Another interesting case where the HFEA's decision was widely condemned by the press has an entire chapter dedicated to it. The authors use the story of Diane Blood, who innocently but illegally had sperm retrieved from her dying husband, to argue that the 'HFEA is obliged to consider its regulatory decisions from a broad perspective, encompassing considerations beyond the needs and desires of specific individuals' (p101). Mrs Blood was denied the right to use her husband's sperm as it had been obtained unlawfully without his consent. This caused uproar in the media, who were predictably eager to 'champion a widow in distress' (p124). It is an undeniably compelling tale, but the authors eloquently and persuasively argue that a 'relaxation of the rules in order to accommodate a particularly appealing case creates a precedent which undermines the law' (p115). Permitting the un-consented retrieval of gametes, which are in this day and age 'marketable commodities' (p123), could pave the way for a wealth of highly undesirable indiscretions. Mrs Blood was eventually allowed to take her husband's sperm abroad for fertility treatment, highlighting another difficulty faced by the HFEA - the disparity between nations in the regulation of ART.
The HFEA has been criticised for not permitting treatments available in other countries and the authors frequently use examples of practices abroad to create a context for the HFEA's decisions. However, they argue that 'national convictions that a practice is wrong must prevail' (p65). They express pride that 'the HFE Act in the UK is the expression of a democratic process which has concluded that fertility treatments require a system of licensing and regulation' (p147-148)...'At first Britain was alone in the world in establishing such a system' (p2). The implementation of this system is examined in depth, providing an insight into the realities of undertaking public consultations, the problems faced when aligning UK law with European law, and the difficulties keeping the law abreast with the times - 'the law is a blunt instrument in the context of fast-moving research and volatile public opinions' (p74).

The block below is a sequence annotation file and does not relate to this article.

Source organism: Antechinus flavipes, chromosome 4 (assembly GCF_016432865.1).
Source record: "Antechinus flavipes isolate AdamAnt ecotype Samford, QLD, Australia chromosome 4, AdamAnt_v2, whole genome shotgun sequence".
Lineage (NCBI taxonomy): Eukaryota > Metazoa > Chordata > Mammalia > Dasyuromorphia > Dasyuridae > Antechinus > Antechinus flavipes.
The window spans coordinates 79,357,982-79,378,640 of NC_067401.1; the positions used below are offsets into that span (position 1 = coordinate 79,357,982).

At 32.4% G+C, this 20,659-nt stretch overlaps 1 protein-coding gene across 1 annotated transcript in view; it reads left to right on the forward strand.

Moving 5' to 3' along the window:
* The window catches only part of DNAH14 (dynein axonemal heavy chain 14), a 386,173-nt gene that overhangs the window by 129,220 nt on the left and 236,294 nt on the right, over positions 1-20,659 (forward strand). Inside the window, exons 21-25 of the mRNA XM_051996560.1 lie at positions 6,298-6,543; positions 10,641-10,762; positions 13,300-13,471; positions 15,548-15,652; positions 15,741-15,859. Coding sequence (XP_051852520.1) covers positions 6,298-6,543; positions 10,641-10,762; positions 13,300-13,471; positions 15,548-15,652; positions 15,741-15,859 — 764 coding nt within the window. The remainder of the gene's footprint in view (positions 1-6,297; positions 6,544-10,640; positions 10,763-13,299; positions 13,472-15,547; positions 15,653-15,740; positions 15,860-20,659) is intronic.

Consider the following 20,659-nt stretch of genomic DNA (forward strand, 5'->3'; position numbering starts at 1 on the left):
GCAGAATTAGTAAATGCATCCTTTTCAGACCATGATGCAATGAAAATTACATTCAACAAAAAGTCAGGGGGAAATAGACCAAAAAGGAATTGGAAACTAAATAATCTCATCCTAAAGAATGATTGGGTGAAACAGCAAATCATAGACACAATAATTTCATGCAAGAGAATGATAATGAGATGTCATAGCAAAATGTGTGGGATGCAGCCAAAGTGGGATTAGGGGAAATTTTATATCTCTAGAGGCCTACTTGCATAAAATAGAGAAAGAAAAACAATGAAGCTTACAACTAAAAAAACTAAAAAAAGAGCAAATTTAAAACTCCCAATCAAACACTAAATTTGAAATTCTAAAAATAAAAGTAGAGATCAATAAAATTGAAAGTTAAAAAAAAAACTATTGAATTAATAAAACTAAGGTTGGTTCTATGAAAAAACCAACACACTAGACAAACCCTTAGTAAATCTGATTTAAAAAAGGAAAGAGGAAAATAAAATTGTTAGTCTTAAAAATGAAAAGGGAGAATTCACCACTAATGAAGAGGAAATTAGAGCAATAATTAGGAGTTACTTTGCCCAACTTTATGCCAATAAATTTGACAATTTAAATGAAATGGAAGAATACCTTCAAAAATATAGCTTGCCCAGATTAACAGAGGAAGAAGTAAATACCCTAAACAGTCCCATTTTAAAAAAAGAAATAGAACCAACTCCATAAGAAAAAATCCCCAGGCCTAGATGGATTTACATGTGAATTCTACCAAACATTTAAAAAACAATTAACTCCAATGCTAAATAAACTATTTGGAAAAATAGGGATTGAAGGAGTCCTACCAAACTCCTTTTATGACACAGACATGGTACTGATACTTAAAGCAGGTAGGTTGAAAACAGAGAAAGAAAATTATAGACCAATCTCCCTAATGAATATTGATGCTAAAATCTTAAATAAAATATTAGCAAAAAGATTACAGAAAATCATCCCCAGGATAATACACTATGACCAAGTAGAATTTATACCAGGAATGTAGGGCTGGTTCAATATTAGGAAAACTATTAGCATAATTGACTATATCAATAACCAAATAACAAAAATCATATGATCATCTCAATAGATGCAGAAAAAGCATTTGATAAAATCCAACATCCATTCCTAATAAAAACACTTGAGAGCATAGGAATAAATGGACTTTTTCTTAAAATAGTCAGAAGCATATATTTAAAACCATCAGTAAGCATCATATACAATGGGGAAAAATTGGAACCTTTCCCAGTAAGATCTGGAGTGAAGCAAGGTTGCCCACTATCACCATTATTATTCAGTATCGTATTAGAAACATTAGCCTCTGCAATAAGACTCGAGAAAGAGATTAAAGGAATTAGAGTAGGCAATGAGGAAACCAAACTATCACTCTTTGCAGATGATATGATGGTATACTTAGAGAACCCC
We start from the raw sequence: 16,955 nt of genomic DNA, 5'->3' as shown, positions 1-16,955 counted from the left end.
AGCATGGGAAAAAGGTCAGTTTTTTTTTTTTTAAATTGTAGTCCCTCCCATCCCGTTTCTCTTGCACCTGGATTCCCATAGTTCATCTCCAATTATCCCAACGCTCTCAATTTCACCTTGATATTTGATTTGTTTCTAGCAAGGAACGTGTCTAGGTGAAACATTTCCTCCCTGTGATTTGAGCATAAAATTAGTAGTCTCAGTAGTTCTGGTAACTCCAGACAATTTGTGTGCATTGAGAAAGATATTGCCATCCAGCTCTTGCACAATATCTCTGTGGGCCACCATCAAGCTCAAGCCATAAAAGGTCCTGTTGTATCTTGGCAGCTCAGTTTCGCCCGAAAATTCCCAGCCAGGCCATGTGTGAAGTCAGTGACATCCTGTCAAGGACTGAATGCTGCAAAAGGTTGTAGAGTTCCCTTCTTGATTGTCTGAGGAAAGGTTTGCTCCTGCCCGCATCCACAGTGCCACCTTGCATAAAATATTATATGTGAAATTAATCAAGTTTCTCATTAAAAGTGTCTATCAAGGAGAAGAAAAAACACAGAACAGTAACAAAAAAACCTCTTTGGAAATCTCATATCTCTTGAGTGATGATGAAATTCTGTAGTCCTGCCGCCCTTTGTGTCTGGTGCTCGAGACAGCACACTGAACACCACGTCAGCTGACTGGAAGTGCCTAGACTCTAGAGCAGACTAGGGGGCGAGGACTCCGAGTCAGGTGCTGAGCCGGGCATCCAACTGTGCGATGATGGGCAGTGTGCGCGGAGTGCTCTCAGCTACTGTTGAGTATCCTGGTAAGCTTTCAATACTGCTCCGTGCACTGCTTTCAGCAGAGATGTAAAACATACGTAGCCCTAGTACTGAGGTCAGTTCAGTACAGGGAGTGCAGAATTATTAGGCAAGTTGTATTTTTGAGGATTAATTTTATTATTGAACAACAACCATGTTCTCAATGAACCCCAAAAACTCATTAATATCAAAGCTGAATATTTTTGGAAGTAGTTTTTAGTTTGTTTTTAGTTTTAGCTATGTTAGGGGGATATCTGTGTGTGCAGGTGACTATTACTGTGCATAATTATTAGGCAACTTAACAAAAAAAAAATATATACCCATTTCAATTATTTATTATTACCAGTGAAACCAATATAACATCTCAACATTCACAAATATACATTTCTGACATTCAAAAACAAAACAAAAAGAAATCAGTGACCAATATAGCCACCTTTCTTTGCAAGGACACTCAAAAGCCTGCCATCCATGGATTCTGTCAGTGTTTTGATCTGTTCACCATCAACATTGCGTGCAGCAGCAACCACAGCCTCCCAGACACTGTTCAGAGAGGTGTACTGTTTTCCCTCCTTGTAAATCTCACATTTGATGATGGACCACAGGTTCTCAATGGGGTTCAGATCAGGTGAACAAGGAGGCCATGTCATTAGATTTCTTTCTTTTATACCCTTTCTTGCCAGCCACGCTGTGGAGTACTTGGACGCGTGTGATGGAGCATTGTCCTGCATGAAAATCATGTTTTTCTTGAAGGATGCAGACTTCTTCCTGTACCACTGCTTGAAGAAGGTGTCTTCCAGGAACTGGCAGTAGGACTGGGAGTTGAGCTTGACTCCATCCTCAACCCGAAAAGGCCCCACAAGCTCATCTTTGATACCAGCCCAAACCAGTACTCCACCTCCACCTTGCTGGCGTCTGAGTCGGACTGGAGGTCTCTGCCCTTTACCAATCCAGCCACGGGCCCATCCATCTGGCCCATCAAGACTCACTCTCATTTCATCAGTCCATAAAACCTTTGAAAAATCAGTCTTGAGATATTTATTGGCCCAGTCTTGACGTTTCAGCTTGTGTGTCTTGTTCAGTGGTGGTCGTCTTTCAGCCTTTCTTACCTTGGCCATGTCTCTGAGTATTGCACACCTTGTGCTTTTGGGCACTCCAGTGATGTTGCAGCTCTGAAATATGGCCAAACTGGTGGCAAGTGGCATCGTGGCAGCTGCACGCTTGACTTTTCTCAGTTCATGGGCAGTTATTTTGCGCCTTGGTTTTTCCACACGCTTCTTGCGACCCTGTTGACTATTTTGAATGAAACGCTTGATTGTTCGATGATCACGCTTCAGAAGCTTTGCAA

Perhaps the most compelling praise for the regulator is the emphasis on what its existence does allow, rather than what it does not. The authors assert that recent legislation distinguishing therapeutic cloning from reproductive cloning, permitting the former but not the latter, is 'one of HFEA's greatest achievements, for from this period the UK has led the world in both advancing and monitoring stem cell research' (p28). Discussion of this field of research is given less mileage than ART, but it is approached in the same clear, even manner, avoiding, and even warning against, over-hyping the realms of possibility that stem cells may hold. Indeed, in general, their approach to the future is less fantastical than the title 'To Immortality' may suggest, though they touch on the creation of 'artificial wombs' and 'artificial gametes' and the possibility of babies 'with two mothers'. But the real interest of the book is as a book about today, about reproductive choice and regulation in the age of technology. It is a successful analysis of the many issues beyond the science of ART, including, amongst many others, what it means to be in a family, the complexities involved in defining disability, the new age of feminism, and the interpretation of human rights.
Overall, it is an informative and thought-provoking read, appropriate for a wide rage of interested parties with diverse areas of expertise. Highly recommended for anyone in the field of fertility treatment or stem cell research, whether clinicians, scientists, counsellors or workers in other capacities. Equally, those practising or studying medical law, policy makers and journalists may find this book useful and insightful, along with any member of the public interested in ART or bioethics.
Buy From IVF to Immortality: Controversy in the Era of Reproductive Technology from Amazon UK.